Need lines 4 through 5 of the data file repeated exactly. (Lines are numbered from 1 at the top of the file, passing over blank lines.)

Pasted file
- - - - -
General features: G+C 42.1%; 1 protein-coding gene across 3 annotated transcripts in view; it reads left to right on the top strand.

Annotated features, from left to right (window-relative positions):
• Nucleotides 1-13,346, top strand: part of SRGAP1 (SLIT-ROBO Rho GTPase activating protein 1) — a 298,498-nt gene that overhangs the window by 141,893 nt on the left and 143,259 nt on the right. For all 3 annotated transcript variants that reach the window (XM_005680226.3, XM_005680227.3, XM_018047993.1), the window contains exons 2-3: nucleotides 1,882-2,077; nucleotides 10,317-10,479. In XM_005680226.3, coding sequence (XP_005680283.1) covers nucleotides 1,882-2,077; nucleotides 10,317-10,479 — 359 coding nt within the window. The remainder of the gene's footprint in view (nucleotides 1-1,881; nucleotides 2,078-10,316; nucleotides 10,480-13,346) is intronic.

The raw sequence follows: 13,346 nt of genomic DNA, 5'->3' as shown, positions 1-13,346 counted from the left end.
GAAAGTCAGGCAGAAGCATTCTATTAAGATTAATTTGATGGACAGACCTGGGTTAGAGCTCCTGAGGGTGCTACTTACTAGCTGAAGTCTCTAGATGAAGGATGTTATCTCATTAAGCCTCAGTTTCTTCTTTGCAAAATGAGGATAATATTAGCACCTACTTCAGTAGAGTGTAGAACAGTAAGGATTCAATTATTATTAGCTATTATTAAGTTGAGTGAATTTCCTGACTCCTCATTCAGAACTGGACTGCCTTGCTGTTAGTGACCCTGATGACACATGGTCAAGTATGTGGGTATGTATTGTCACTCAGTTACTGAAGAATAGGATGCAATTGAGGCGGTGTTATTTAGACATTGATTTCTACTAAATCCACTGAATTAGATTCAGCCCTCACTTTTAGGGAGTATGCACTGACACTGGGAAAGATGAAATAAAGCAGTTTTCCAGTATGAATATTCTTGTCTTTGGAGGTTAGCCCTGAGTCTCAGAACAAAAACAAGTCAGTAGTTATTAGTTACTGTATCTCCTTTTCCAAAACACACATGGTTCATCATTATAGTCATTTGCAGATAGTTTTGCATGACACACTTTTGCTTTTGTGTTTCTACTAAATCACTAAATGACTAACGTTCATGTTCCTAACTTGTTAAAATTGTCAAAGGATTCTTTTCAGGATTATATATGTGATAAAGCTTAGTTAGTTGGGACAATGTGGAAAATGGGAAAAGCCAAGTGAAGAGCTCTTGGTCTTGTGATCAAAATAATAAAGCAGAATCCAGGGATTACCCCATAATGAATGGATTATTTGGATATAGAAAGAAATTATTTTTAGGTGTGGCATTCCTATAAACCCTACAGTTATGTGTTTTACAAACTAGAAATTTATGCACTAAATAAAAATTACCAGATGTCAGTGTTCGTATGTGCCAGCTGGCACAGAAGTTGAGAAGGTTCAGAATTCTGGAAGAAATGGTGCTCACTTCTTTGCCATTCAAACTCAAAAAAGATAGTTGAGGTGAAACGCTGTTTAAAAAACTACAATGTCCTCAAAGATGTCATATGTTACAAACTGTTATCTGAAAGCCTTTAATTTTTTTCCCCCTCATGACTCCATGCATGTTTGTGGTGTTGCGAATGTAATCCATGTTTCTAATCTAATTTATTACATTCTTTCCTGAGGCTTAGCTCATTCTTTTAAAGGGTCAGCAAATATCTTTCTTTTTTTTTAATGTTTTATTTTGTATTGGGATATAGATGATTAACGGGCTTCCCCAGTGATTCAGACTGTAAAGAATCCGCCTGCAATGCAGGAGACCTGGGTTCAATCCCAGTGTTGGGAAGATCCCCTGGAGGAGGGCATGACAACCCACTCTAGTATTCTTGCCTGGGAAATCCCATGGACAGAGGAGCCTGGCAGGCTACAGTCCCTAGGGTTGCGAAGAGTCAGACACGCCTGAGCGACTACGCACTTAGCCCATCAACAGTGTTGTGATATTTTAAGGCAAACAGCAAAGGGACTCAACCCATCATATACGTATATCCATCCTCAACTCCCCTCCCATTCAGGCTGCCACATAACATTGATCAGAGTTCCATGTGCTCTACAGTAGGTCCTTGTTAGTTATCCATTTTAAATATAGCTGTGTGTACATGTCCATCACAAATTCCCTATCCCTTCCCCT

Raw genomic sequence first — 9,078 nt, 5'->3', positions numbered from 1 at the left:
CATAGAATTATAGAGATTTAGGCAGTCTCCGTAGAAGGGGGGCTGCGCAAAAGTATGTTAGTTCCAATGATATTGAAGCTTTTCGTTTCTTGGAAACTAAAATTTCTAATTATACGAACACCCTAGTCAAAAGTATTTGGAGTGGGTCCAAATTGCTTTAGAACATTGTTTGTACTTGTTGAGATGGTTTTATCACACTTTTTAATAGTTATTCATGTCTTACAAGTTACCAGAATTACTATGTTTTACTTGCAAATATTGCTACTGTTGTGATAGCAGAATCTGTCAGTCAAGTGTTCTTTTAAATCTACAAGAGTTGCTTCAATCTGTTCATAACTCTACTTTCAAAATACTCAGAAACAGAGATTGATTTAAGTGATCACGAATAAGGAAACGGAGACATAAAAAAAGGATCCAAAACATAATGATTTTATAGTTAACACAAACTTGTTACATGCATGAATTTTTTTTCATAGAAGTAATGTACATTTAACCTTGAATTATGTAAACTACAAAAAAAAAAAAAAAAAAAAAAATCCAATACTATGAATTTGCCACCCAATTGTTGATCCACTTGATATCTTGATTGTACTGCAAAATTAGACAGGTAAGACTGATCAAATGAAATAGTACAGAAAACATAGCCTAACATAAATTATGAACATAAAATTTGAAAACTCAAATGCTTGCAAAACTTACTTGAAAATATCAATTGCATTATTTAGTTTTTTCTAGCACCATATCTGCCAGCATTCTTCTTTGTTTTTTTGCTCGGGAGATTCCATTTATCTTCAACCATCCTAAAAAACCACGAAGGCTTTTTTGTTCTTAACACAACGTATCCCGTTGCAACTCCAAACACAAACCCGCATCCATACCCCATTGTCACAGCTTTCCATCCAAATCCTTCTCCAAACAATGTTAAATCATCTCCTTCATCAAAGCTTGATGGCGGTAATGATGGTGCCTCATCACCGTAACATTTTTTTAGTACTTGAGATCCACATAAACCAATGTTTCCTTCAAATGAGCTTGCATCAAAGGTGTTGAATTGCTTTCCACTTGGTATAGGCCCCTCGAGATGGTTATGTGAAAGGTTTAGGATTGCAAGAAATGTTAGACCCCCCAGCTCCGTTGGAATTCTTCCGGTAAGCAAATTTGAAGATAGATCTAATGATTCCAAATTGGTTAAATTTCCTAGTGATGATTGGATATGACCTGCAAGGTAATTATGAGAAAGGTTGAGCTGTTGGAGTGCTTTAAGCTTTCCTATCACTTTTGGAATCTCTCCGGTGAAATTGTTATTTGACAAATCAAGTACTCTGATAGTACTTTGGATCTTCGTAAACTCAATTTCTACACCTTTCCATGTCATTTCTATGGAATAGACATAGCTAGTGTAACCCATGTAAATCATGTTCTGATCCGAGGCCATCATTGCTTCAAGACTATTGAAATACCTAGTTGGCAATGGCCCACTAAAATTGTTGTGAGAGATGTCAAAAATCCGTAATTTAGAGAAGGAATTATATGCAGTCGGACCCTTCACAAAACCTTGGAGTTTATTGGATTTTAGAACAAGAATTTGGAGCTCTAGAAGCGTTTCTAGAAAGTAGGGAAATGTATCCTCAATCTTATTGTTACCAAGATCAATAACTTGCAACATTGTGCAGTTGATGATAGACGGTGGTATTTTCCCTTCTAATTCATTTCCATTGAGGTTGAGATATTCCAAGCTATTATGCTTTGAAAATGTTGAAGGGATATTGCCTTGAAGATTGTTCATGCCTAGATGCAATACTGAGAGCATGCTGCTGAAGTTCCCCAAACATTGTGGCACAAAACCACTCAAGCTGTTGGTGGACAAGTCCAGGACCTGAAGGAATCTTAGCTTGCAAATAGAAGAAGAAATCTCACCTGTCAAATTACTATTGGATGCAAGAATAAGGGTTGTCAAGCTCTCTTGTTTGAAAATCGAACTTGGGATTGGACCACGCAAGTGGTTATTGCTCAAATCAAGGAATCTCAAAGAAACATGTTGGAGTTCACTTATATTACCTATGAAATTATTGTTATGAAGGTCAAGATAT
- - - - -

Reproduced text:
The raw sequence follows: 13,346 nt of genomic DNA, 5'->3' as shown, positions 1-13,346 counted from the left end.
GAAAGTCAGGCAGAAGCATTCTATTAAGATTAATTTGATGGACAGACCTGGGTTAGAGCTCCTGAGGGTGCTACTTACTAGCTGAAGTCTCTAGATGAAGGATGTTATCTCATTAAGCCTCAGTTTCTTCTTTGCAAAATGAGGATAATATTAGCACCTACTTCAGTAGAGTGTAGAACAGTAAGGATTCAATTATTATTAGCTATTATTAAGTTGAGTGAATTTCCTGACTCCTCATTCAGAACTGGACTGCCTTGCTGTTAGTGACCCTGATGACACATGGTCAAGTATGTGGGTATGTATTGTCACTCAGTTACTGAAGAATAGGATGCAATTGAGGCGGTGTTATTTAGACATTGATTTCTACTAAATCCACTGAATTAGATTCAGCCCTCACTTTTAGGGAGTATGCACTGACACTGGGAAAGATGAAATAAAGCAGTTTTCCAGTATGAATATTCTTGTCTTTGGAGGTTAGCCCTGAGTCTCAGAACAAAAACAAGTCAGTAGTTATTAGTTACTGTATCTCCTTTTCCAAAACACACATGGTTCATCATTATAGTCATTTGCAGATAGTTTTGCATGACACACTTTTGCTTTTGTGTTTCTACTAAATCACTAAATGACTAACGTTCATGTTCCTAACTTGTTAAAATTGTCAAAGGATTCTTTTCAGGATTATATATGTGATAAAGCTTAGTTAGTTGGGACAATGTGGAAAATGGGAAAAGCCAAGTGAAGAGCTCTTGGTCTTGTGATCAAAATAATAAAGCAGAATCCAGGGATTACCCCATAATGAATGGATTATTTGGATATAGAAAGAAATTATTTTTAGGTGTGGCATTCCTATAAACCCTACAGTTATGTGTTTTACAAACTAGAAATTTATGCACTAAATAAAAATTACCAGATGTCAGTGTTCGTATGTGCCAGCTGGCACAGAAGTTGAGAAGGTTCAGAATTCTGGAAGAAATGGTGCTCACTTCTTTGCCATTCAAACTCAAAAAAGATAGTTGAGGTGAAACGCTGTTTAAAAAACTACAATGTCCTCAAAGATGTCATATGTTACAAACTGTTATCTGAAAGCCTTTAATTTTTTTCCCCCTCATGACTCCATGCATGTTTGTGGTGTTGCGAATGTAATCCATGTTTCTAATCTAATTTATTACATTCTTTCCTGAGGCTTAGCTCATTCTTTTAAAGGGTCAGCAAATATCTTTCTTTTTTTTTAATGTTTTATTTTGTATTGGGATATAGATGATTAACGGGCTTCCCCAGTGATTCAGACTGTAAAGAATCCGCCTGCAATGCAGGAGACCTGGGTTCAATCCCAGTGTTGGGAAGATCCCCTGGAGGAGGGCATGACAACCCACTCTAGTATTCTTGCCTGGGAAATCCCATGGACAGAGGAGCCTGGCAGGCTACAGTCCCTAGGGTTGCGAAGAGTCAGACACGCCTGAGCGACTACGCACTTAGCCCATCAACAGTGTTGTGATATTTTAAGGCAAACAGCAAAGGGACTCAACCCATCATATACGTATATCCATCCTCAACTCCCCTCCCATTCAGGCTGCCACATAACATTGATCAGAGTTCCATGTGCTCTACAGTAGGTCCTTGTTAGTTATCCATTTTAAATATAGCTGTGTGTACATGTCCATCACAAATTCCCTATCCCTTCCCCT